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Kosovo: 2nd former fighter refuses war crimes court summons

VLORA, Albania — A former independence fighter in Kosovo said Tuesday that he would not submit to questioning by a Netherlands-based court investigating crimes against ethnic Serbs during and after the country’s 1998-99 war.

Faik Zogaj is the second former fighter out of 270 summoned so far to refuse to appear at the Kosovo Specialist Chambers in The Hague, according to Hysni Gucati, head of the Organization of War Veterans.

Zogaj said on Facebook he would “not respond to the March 21, 2020 call because personally I do not recognize that court until it sentences the criminals who murdered my loved ones inside home.”

Some 60% of the 270 former Kosovo Liberation Army fighters have been summoned as witnesses and 40% as suspects, Gucati said. They include top Kosovar leaders.

The specialist court’s prosecutor, Jack Smith, signalled Monday he is preparing to bring the first charges, notifying the court president of his intent to start proceedings. A judge must review any indictments and the evidence supporting the charges, a process that may take up to six months. Only then will a suspect be informed of the accusations.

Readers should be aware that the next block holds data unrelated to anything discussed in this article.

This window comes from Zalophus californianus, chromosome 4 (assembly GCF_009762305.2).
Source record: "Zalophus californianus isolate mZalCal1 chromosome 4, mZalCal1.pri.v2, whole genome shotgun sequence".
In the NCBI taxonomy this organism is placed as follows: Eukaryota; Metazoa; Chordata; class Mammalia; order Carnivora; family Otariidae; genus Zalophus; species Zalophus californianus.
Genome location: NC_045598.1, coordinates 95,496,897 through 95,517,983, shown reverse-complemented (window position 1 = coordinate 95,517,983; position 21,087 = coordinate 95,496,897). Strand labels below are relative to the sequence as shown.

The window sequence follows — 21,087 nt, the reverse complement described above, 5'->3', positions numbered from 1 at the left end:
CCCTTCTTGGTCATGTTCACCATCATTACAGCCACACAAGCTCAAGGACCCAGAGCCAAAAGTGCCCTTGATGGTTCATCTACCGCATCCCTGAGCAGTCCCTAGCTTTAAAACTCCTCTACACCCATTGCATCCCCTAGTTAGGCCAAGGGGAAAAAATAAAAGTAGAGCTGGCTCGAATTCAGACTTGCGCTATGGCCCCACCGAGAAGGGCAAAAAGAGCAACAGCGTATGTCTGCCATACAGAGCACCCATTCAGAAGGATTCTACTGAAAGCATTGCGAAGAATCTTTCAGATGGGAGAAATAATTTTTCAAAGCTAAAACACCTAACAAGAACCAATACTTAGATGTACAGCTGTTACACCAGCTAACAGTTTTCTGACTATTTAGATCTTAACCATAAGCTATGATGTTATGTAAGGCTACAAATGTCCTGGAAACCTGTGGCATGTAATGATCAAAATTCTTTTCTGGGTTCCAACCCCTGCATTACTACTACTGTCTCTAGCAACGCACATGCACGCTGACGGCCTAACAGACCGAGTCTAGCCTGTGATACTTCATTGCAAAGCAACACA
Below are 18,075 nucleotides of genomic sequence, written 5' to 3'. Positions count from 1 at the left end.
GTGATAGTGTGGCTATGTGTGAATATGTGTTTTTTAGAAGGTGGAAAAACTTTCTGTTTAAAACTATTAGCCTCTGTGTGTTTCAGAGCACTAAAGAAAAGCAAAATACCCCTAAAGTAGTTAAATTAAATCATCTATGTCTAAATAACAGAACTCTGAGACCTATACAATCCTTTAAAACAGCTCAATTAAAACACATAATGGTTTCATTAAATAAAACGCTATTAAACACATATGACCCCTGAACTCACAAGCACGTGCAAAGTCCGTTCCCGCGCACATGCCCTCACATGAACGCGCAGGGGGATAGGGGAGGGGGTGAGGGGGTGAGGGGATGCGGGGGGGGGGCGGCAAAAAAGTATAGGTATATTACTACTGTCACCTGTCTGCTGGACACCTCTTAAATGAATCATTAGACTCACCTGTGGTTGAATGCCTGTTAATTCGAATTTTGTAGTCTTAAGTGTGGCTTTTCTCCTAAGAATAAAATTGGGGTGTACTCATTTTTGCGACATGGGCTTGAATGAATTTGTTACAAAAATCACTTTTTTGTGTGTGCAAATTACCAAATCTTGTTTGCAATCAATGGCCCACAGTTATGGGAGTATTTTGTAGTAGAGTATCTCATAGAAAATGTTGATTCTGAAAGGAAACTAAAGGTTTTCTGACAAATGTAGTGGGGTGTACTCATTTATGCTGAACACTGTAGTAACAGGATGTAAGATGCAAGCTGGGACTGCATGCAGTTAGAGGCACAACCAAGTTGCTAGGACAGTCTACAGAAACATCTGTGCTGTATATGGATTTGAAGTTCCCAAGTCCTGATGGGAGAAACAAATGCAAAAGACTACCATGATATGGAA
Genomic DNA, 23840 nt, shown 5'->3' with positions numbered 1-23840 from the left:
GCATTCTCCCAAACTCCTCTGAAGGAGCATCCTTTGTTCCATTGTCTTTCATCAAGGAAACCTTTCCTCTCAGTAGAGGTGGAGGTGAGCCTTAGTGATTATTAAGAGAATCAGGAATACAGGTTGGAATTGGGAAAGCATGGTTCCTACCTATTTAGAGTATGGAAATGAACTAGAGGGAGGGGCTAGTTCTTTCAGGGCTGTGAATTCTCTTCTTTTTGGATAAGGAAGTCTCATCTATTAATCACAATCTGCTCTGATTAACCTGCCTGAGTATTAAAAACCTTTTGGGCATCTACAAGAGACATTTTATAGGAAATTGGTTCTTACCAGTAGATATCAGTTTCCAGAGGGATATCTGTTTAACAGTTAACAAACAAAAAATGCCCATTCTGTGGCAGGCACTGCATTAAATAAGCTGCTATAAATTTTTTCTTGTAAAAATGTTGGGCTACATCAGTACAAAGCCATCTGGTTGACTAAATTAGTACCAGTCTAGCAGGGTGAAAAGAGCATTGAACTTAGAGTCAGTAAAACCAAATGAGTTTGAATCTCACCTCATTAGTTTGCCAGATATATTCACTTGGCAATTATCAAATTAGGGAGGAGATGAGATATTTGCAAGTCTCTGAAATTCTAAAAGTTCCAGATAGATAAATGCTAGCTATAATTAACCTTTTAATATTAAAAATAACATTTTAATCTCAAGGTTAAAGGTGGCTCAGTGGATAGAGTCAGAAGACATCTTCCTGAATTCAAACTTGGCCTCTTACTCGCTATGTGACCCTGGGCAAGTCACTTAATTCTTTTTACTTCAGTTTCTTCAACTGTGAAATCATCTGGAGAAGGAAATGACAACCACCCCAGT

The court and a connected prosecutor’s office have operated since 2015 to handle crimes against humanity and war crimes from the war, which left more than 10,000 people dead.

Many in Kosovo consider the court, which was established by an amendment to Kosovo’s Constitution, to be unfair because Serbian forces carried out massacres during the war. The massacres of civilians led NATO to conduct air strikes that ended the war.

“That is a racist court, unilateral and unfair, because it has been proceeding only Albanian independence fighters and citizens. That is a one-ethnic court,” Gucati alleged.

The court was set up following U.S. and EU pressure four years after a 2011 report by the Council of Europe, the continent’s top human rights body, cataloged allegations of widespread crimes committed by members of the Kosovo Liberation Army against ethnic Serbs.

At the time of the war, Kosovo was a Serbian province and KLA members mostly were ethnic Albanians. A bloody Serb crackdown against Kosovo Albanian separatists and civilians led NATO to intervene by bombing Serbia in spring 1999.

Kosovo’s 2008 independence has not been recognized by Serbia.

Llazar Semini, The Associated Press